When asked what sort of effect would [be caused by the] forming of “The Great Albania” he said that… “The effect is the guarantee that there will be no more violence on the Balkans. Otherwise, new Balkan war is pending. If we have Albania in its natural borders, this will not happen,” said Danaj.
Danaj…said that the creation of the new state can be done peacefully and through negotiations with neighbors. Danaj also asked the Government of Montenegro to organize a referendum which would allow Albanians to say whether they would like to continue living in Montenegro or to have their territories set aside.
In January this year, leading Kosovo and Albanian media wrote about the existence of [a] future map of Europe, which predicts that the Great Albania will be created by 2035. This was prognosis made by, as said at the time, American CIA analysts. [Note that this is all despite the continual statements by statesmen that ‘the Balkan map is settled…there will be no redrawing of borders.’]
Milovan Drecun, chairman of the board for Kosovo and Metohija of the Serbian Parliament, said recently that the signing of the agreement of military cooperation between Kosovo and Albania, as well as having Albanian military forces on the Kosovo territory, is [a] heavy and unacceptable provocation that contributes to destabilization of peace in the region and sends the message of great Albanian pretensions.
Another impotent protest to Albanians “toying” with the Greater Albania idea came from Serbian presidential adviser Marko Djuric on September 17th:
The statement of former president of [Albania] Alfred Moisiu that the time has come to unite Kosovo and Albania should be a reason for concern for the international community, Serbian president’s advisor Marko Djuric said.
Djuric said in Gracanica that Moisiu was not alone in his belief and that many dream of re-drawing the map of the Balkans at Serbia’s expense.
“All we can tell them is that they cannot divide our country, not here nor anywhere else in our territory,” Djuric told reporters.
Former president of Albania Alfred Moisiu said that the time has come to discuss uniting Kosovo and Albania and that there are no more obstacles left on this path, adding that this should come true in the future, first in the mode of a confederation….Moisiu advised politicians in Pristina, Tirana and Skopje to unite in solving the problem of Albanians in the Balkans regardless of their mutual disagreements and problems.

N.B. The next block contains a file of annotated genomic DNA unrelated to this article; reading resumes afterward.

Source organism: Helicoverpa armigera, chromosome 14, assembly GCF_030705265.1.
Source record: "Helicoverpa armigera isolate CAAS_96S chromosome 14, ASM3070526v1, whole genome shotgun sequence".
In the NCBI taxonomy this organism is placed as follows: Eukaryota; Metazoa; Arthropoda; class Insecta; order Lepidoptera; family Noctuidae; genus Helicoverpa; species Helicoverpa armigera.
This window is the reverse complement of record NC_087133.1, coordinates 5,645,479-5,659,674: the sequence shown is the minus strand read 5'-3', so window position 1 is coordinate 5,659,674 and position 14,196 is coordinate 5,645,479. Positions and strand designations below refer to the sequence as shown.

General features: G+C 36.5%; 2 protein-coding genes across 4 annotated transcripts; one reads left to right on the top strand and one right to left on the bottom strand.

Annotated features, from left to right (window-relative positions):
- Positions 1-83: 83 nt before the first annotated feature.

More recent signs of Albanian ‘non-seriousness’:
Montenegrin Albanians Demand Municipality Referendum (BIRN/Balkan Insight, Aug. 9)
Two ethnic Albanian parties have threatened to leave the ruling coalition if they don’t get a referendum on splitting the Podgorica municipality of Tuzi from the capital.
The two parties, Forca and Civic Initiatives, which represent ethnic Albanians in the Montenegrin parliament, said they would quit the coalition if the referendum is not held in the autumn.
Under a previous agreement between the coalition partners, August 15 was the deadline for the referendum to be called.
A recent study commissioned by the ruling Democratic Party of Socialists suggested that the new municipality would not be economically sustainable if it was independent of Podgorica as a whole, indicating that the referendum should be postponed.
But the Albanian parties have dismissed the study’s results, saying that an independent municipality of Tuzi would diminish the DPS’s chances to win the next municipal elections due in spring 2014.
“Three previous studies show something else. The incomes of the municipality will be around 2.6 million euro,” Vaselj Sinistaj of Civic Initiatives told Montenegrin public service broadcaster RTCG.
Podgorica serves as the administrative and political capital of the country and is divided into three municipalities.